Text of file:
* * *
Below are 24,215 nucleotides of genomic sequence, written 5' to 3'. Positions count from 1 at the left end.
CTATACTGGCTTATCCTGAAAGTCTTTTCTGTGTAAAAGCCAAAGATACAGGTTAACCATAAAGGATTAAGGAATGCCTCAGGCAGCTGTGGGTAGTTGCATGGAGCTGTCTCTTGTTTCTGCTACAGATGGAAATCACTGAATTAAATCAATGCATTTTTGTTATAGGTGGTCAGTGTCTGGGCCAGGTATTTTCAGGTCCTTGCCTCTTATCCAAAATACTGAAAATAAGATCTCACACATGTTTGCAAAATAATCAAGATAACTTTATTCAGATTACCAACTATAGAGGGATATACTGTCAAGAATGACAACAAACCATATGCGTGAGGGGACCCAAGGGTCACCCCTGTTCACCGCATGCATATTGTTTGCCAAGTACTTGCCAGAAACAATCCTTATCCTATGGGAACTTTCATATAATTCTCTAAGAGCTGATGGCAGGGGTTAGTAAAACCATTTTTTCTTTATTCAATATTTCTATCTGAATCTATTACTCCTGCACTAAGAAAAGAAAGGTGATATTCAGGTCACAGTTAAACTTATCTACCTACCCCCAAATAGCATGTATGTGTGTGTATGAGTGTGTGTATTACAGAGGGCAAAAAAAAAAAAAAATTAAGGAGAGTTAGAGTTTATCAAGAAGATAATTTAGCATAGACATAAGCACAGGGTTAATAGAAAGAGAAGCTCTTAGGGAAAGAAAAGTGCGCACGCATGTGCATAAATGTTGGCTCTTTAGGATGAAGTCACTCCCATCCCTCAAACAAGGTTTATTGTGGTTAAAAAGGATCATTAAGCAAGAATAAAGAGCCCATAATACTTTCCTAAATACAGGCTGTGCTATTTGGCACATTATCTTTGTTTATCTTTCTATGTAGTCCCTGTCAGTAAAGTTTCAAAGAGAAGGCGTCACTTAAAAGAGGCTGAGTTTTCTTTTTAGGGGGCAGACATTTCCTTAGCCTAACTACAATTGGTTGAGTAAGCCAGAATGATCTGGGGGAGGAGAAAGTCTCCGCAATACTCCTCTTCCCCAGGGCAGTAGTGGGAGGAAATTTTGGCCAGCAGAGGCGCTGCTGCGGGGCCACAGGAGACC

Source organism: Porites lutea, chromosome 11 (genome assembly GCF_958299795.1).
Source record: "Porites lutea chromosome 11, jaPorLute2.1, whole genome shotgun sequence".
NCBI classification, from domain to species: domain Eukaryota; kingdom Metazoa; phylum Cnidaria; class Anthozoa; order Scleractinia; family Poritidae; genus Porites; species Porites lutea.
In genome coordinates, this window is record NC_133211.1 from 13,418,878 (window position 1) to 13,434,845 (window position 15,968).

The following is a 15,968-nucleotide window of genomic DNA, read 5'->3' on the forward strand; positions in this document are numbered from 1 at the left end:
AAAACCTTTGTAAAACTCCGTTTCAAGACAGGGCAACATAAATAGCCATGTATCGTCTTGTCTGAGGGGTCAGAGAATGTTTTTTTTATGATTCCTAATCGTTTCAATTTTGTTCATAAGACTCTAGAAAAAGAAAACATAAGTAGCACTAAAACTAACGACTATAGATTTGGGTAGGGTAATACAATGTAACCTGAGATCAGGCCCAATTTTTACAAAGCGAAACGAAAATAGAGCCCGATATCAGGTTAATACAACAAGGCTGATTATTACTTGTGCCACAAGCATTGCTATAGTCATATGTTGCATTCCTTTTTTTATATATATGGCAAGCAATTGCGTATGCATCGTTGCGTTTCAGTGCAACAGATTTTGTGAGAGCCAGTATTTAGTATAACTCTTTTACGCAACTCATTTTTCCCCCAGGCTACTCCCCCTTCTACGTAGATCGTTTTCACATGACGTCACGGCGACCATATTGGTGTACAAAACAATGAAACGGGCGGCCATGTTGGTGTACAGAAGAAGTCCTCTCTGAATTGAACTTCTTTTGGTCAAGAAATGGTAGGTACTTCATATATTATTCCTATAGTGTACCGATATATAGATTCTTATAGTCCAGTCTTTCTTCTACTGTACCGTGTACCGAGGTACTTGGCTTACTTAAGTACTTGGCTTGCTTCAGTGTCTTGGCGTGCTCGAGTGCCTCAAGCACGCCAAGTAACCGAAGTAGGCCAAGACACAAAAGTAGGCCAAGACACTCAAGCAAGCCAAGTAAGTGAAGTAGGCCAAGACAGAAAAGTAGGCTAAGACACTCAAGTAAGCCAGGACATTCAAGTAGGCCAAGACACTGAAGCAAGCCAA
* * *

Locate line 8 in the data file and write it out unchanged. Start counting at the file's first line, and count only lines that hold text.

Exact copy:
AAAACCTTTGTAAAACTCCGTTTCAAGACAGGGCAACATAAATAGCCATGTATCGTCTTGTCTGAGGGGTCAGAGAATGTTTTTTTTATGATTCCTAATCGTTTCAATTTTGTTCATAAGACTCTAGAAAAAGAAAACATAAGTAGCACTAAAACTAACGACTATAGATTTGGGTAGGGTAATACAATGTAACCTGAGATCAGGCCCAATTTTTACAAAGCGAAACGAAAATAGAGCCCGATATCAGGTTAATACAACAAGGCTGATTATTACTTGTGCCACAAGCATTGCTATAGTCATATGTTGCATTCCTTTTTTTATATATATGGCAAGCAATTGCGTATGCATCGTTGCGTTTCAGTGCAACAGATTTTGTGAGAGCCAGTATTTAGTATAACTCTTTTACGCAACTCATTTTTCCCCCAGGCTACTCCCCCTTCTACGTAGATCGTTTTCACATGACGTCACGGCGACCATATTGGTGTACAAAACAATGAAACGGGCGGCCATGTTGGTGTACAGAAGAAGTCCTCTCTGAATTGAACTTCTTTTGGTCAAGAAATGGTAGGTACTTCATATATTATTCCTATAGTGTACCGATATATAGATTCTTATAGTCCAGTCTTTCTTCTACTGTACCGTGTACCGAGGTACTTGGCTTACTTAAGTACTTGGCTTGCTTCAGTGTCTTGGCGTGCTCGAGTGCCTCAAGCACGCCAAGTAACCGAAGTAGGCCAAGACACAAAAGTAGGCCAAGACACTCAAGCAAGCCAAGTAAGTGAAGTAGGCCAAGACAGAAAAGTAGGCTAAGACACTCAAGTAAGCCAGGACATTCAAGTAGGCCAAGACACTGAAGCAAGCCAA